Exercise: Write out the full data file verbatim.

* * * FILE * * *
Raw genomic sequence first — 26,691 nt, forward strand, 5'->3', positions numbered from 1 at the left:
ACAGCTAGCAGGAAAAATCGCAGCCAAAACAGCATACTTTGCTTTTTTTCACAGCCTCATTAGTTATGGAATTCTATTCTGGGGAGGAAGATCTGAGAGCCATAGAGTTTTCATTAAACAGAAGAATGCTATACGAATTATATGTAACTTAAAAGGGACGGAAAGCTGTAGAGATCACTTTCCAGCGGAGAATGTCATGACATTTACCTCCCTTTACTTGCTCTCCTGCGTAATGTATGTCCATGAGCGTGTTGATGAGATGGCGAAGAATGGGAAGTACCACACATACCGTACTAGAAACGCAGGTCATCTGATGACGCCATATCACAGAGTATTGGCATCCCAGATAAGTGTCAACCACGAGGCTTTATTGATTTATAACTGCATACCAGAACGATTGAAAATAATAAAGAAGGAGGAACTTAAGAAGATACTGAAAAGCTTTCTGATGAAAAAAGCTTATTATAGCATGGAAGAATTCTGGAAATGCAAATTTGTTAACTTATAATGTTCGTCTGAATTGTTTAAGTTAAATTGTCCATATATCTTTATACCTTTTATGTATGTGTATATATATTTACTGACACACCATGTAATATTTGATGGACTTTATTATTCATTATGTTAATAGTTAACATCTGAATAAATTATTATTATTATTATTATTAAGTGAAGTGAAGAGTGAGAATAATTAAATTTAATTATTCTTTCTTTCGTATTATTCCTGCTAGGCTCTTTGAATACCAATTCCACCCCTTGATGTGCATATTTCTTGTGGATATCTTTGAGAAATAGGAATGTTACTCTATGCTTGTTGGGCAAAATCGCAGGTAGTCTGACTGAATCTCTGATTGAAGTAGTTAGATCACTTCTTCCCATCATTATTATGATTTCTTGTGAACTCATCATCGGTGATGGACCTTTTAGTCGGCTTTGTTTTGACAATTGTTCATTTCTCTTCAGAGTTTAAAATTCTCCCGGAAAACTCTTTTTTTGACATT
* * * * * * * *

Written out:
Raw genomic sequence first — 26,691 nt, forward strand, 5'->3', positions numbered from 1 at the left:
ACAGCTAGCAGGAAAAATCGCAGCCAAAACAGCATACTTTGCTTTTTTTCACAGCCTCATTAGTTATGGAATTCTATTCTGGGGAGGAAGATCTGAGAGCCATAGAGTTTTCATTAAACAGAAGAATGCTATACGAATTATATGTAACTTAAAAGGGACGGAAAGCTGTAGAGATCACTTTCCAGCGGAGAATGTCATGACATTTACCTCCCTTTACTTGCTCTCCTGCGTAATGTATGTCCATGAGCGTGTTGATGAGATGGCGAAGAATGGGAAGTACCACACATACCGTACTAGAAACGCAGGTCATCTGATGACGCCATATCACAGAGTATTGGCATCCCAGATAAGTGTCAACCACGAGGCTTTATTGATTTATAACTGCATACCAGAACGATTGAAAATAATAAAGAAGGAGGAACTTAAGAAGATACTGAAAAGCTTTCTGATGAAAAAAGCTTATTATAGCATGGAAGAATTCTGGAAATGCAAATTTGTTAACTTATAATGTTCGTCTGAATTGTTTAAGTTAAATTGTCCATATATCTTTATACCTTTTATGTATGTGTATATATATTTACTGACACACCATGTAATATTTGATGGACTTTATTATTCATTATGTTAATAGTTAACATCTGAATAAATTATTATTATTATTATTATTAAGTGAAGTGAAGAGTGAGAATAATTAAATTTAATTATTCTTTCTTTCGTATTATTCCTGCTAGGCTCTTTGAATACCAATTCCACCCCTTGATGTGCATATTTCTTGTGGATATCTTTGAGAAATAGGAATGTTACTCTATGCTTGTTGGGCAAAATCGCAGGTAGTCTGACTGAATCTCTGATTGAAGTAGTTAGATCACTTCTTCCCATCATTATTATGATTTCTTGTGAACTCATCATCGGTGATGGACCTTTTAGTCGGCTTTGTTTTGACAATTGTTCATTTCTCTTCAGAGTTTAAAATTCTCCCGGAAAACTCTTTTTTTGACATT